2. Understanding Jesus’s cultural context keeps me from mis-hearing Jesus.
One of the most jarring stories in the gospels is found in Matt. 15:21-28, where we are told about a Gentile mother’s faith. Kenneth Bailey sums up the story the way many people tend to hear it:
“A sincere foreign woman seeks help from Jesus. At first he ignores her. He then appears to exhibit racism and insensitivity to her suffering as he insults her in public. Yes, he does finally heal her daughter, but only after the mother demonstrates a willingness to be publicly humiliated.”
Yet, this reading of the story misses key aspects of the cultural backdrop. First, as Bailey points out, rather than individualistic, the culture of Jesus’s day was profoundly oriented to community, and we should read the story, thinking through the bigger group in the scene, specifically the disciples. Notice that they are the ones who say, “Send her away!” Jesus stays quiet initially to see how they would respond (he is teaching them something). They may have been saying, “Do what she wants so she will leave us alone!,” which would make sense of his answer, “I was only sent to the lost sheep of the house of Israel” (15:24).
Yet, as Bailey and commentators on Matthew point out, Jesus, in good rabbinic fashion, said this to draw the woman into a conversation (which was radical in itself—Jewish men did not talk to Gentiles or women). When she cries out again, “Lord help me!,” he responds with a proverb, “It isn’t right to take the children’s bread and throw it to their dogs.”
This sounds harsh, but it is not (and I think Jesus may have said it with a smile on his face). As scholar Larry Hurtado explains, the form of the word for “dog” here means “little dog” or “puppy,” a word that was never used in a derogatory manner in ancient Greek. What is in mind is a household setting involving children and a pet, not the violent dogs of the street. Jesus is not calling her a derogatory name, so what is He doing?
Jesus is using a word picture in which food is fed to the children of the house first. They are the priority. In effect Jesus is asking her, “Why would you say that I should turn from my first priority, the people of Israel, and help you?” She responds (and I think she may have smiled in return, even in her desperation), “. . . even the puppies eat the crumbs that fall from their masters’ table!” She takes the proverb and turns it around in a brilliant way! She answers in effect, “Surely God’s goodness can extend to me, even though I am a Gentile and not the current priority of your mission.” Jesus loves her answer and celebrates her faith, curing her daughter.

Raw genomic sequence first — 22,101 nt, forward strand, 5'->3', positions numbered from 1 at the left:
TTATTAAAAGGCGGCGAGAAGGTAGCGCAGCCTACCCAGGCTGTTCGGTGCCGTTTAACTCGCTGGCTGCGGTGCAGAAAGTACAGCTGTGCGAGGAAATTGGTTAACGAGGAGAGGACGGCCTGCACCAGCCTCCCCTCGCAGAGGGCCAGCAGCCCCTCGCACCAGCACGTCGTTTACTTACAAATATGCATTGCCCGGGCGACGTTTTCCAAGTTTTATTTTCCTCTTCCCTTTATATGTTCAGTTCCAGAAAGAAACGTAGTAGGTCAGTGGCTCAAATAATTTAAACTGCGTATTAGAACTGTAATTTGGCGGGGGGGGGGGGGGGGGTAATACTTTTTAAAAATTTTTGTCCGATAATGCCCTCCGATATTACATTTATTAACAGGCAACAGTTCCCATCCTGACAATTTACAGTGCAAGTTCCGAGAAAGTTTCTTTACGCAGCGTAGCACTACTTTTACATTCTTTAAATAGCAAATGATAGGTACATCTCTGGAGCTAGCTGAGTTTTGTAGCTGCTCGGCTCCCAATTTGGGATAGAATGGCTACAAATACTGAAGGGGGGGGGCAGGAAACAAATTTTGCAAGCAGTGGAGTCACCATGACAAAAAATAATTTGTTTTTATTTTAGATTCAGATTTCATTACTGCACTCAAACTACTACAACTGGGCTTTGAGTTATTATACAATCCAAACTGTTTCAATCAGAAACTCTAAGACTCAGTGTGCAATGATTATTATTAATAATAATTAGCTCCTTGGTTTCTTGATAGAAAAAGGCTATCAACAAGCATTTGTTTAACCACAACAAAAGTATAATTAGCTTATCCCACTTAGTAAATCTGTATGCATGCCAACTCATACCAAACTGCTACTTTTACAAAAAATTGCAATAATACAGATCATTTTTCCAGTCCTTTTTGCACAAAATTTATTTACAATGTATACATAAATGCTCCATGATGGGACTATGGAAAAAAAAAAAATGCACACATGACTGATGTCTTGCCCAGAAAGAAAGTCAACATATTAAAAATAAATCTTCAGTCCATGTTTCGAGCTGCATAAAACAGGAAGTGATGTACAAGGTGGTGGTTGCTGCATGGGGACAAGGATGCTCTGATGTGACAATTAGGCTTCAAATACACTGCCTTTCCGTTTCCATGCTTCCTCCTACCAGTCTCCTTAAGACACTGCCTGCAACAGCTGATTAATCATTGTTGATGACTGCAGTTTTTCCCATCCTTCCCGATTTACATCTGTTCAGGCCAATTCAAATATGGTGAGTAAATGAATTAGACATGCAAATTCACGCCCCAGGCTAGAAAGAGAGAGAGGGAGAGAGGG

3. Understanding Jesus’s cultural context can draw me out of my cultural box and challenge my cultural values.
As we understand the implications of Jesus’s teaching for those in the ancient culture, it can help us reflect deeply on parallels in our own culture—and hear the call of discipleship, a call to be counter-cultural in our own day. If, for instance, I understand the deep, violent racial divide between Jews and Samaritans in Jesus’s time, the parable of the good Samaritan in Luke 10:25-37 challenges me to consider my own racial, ethnic, and cultural prejudices and invites me to push back against them. But I cannot hear Jesus—and hear Jesus speak to me about “my neighbor”—if I don’t first understand how culturally radical his teaching was in his day.
So let’s learn to tune into the cultural dynamics that form the backdrop of our Gospels. We will hear Jesus more clearly and, hopefully, live out his teaching more faithfully.” [Read the full article]